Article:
Page D1.1 . 19 March 2008                     
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    Les Archives Départementales

    by Kevin Matthews

    There is something inherently abstract about the government archive. Storage of old records can too easily be seen as a utility function free of aesthetic aspiration. Compared to a classic library program, an archive might be seen as exaggerating the stacks while minimizing the interacting human element. In some archives this tendency leads to the place where the technical function of storage obliterates the impulse for architecture.

    This helps understand how fresh and open the expression is of the Archives départementales d'Ille-et-Vilaine, in Rennes, France, by French architects Ibos & Vitart, based in Paris. Resonating with the glass stacks of Perrault's Bibliothèque nationale de France in Paris (1996), yet more immediately frank and rational, the archives here are also sheathed in an upright glass case, which is set behind a transparent, earth-touched slab housing all the human functions of the center.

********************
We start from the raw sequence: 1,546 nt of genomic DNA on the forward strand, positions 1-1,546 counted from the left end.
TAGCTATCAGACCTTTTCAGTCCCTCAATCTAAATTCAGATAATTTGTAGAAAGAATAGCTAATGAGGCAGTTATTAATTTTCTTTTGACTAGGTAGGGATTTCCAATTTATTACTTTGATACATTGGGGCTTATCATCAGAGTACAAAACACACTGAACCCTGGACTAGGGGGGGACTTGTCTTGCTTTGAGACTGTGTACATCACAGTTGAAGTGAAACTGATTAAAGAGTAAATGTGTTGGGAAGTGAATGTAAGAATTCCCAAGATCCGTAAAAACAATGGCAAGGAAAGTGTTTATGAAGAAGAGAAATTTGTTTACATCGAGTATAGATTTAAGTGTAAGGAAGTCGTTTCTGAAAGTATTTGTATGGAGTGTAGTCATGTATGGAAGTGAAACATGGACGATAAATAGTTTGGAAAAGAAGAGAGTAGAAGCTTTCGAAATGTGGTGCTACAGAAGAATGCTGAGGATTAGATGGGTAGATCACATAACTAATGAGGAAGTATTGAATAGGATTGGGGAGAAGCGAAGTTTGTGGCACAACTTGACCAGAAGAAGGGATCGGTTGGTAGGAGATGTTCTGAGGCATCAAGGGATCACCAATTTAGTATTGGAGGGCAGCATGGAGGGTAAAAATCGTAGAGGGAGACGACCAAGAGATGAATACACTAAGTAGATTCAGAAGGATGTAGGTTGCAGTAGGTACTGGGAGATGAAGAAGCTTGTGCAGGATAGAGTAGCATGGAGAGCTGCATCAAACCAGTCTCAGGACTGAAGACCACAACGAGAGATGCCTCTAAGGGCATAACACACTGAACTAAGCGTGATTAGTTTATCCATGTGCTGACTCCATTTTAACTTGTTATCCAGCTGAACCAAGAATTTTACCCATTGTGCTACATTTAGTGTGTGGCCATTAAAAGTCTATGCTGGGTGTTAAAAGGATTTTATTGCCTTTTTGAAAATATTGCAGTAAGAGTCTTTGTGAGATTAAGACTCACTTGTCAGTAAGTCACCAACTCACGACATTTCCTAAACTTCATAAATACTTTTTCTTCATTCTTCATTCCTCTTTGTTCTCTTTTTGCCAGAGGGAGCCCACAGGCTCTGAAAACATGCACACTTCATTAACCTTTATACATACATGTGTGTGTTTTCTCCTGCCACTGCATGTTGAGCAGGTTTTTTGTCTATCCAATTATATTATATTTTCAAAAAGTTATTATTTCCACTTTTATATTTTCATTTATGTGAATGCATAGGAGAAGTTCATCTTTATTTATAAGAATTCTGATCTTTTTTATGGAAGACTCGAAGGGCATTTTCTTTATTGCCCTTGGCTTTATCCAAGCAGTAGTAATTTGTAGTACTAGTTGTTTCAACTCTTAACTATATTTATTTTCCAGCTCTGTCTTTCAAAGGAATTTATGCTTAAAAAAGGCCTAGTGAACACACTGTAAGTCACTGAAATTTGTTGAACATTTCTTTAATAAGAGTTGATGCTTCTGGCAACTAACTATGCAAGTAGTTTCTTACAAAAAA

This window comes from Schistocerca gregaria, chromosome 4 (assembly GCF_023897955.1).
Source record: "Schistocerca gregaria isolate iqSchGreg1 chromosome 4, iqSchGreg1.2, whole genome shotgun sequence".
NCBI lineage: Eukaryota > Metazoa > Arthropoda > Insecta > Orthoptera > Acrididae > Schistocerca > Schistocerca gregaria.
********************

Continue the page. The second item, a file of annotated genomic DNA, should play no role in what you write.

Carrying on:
"These are two sealed worlds, one open and warm, the other black. They are almost incompatible," in the words of Myrto Vitart.

    The building name, "Archives départementales," radiates outward from the glass case in four-story-tall red-letter supergraphics, providing both a proclamatory distant effect and an abstract decorative local effect within the building. The dual symbolism expresses at a civic scale the responsibility of a public memory, and at an individual scale the curatorially detached engagement with specific small elements of the memory.   >>>

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    The Departmental Archives of Ille-et-Vilaine in Rennes, France, was designed by the Paris architecture firm Ibos & Vitart.
    Photo: Stéphane Chalmeau Extra Large Image

    ArchWeek Image

    A pattern of alternating glass-walled rooms and open patios defines the lower floors of the Departmental Archives.
    Photo: Stéphane Chalmeau Extra Large Image


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